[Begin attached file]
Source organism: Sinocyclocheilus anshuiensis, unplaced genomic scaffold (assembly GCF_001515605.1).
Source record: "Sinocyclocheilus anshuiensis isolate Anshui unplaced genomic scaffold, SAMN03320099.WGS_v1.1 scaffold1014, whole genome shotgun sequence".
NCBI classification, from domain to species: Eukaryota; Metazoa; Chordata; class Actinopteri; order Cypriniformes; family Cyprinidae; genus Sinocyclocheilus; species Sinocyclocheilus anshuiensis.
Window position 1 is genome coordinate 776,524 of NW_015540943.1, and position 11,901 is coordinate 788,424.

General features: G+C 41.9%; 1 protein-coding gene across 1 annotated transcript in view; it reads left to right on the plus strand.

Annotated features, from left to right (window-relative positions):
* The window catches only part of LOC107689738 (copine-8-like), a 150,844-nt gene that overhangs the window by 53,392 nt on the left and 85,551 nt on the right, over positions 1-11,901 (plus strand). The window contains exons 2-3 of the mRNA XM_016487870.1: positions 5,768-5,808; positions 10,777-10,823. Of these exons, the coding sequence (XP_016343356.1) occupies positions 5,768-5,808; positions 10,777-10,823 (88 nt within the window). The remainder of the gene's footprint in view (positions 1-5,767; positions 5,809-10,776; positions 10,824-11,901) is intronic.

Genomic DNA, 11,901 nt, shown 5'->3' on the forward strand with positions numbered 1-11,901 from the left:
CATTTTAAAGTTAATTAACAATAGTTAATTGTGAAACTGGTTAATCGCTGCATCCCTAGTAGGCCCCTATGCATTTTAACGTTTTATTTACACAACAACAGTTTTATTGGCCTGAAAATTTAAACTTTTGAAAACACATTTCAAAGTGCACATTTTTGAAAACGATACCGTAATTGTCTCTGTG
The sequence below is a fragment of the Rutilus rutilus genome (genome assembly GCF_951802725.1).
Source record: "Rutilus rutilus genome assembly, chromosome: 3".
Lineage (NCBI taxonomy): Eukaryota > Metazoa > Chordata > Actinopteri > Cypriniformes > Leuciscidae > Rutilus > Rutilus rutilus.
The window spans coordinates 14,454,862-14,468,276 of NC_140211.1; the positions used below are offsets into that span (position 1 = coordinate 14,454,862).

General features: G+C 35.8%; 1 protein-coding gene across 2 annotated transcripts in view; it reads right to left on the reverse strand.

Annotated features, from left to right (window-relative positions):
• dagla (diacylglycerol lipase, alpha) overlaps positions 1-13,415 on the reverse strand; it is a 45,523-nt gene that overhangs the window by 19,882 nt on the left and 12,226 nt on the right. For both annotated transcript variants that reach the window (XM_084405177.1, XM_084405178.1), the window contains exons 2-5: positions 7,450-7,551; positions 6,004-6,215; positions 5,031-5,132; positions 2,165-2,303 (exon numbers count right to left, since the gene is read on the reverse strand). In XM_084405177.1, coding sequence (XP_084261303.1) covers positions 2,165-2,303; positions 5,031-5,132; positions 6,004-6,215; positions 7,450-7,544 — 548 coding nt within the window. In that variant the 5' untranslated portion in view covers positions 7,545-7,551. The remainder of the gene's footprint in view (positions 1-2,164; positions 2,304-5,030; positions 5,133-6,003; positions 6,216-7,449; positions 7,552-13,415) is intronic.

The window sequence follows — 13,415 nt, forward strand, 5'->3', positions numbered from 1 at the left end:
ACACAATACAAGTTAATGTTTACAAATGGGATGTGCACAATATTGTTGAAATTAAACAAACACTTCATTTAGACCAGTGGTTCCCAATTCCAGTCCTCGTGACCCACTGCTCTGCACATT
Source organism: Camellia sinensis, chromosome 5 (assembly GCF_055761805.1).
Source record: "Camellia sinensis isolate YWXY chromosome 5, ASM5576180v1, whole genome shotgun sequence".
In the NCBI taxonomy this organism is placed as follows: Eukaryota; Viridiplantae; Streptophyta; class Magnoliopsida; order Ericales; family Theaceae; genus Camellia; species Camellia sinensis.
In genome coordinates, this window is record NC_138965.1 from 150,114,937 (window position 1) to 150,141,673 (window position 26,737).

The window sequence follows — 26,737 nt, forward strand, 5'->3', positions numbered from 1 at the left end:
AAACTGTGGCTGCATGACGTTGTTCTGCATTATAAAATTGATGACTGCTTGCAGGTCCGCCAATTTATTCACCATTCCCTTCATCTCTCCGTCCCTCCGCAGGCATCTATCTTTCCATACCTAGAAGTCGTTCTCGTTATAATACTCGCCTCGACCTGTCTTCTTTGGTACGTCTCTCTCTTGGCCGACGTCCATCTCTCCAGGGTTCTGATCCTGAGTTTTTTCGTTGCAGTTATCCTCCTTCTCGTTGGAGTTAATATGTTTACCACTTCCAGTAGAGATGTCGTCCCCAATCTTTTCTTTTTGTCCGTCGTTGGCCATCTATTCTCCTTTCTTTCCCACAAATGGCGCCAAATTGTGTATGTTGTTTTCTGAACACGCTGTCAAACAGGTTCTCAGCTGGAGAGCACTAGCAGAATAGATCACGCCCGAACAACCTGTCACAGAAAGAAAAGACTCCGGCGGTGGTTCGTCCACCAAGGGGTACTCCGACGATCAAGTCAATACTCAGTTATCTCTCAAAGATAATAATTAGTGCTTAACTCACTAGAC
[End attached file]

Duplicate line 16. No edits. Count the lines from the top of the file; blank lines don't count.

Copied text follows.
• dagla (diacylglycerol lipase, alpha) overlaps positions 1-13,415 on the reverse strand; it is a 45,523-nt gene that overhangs the window by 19,882 nt on the left and 12,226 nt on the right. For both annotated transcript variants that reach the window (XM_084405177.1, XM_084405178.1), the window contains exons 2-5: positions 7,450-7,551; positions 6,004-6,215; positions 5,031-5,132; positions 2,165-2,303 (exon numbers count right to left, since the gene is read on the reverse strand). In XM_084405177.1, coding sequence (XP_084261303.1) covers positions 2,165-2,303; positions 5,031-5,132; positions 6,004-6,215; positions 7,450-7,544 — 548 coding nt within the window. In that variant the 5' untranslated portion in view covers positions 7,545-7,551. The remainder of the gene's footprint in view (positions 1-2,164; positions 2,304-5,030; positions 5,133-6,003; positions 6,216-7,449; positions 7,552-13,415) is intronic.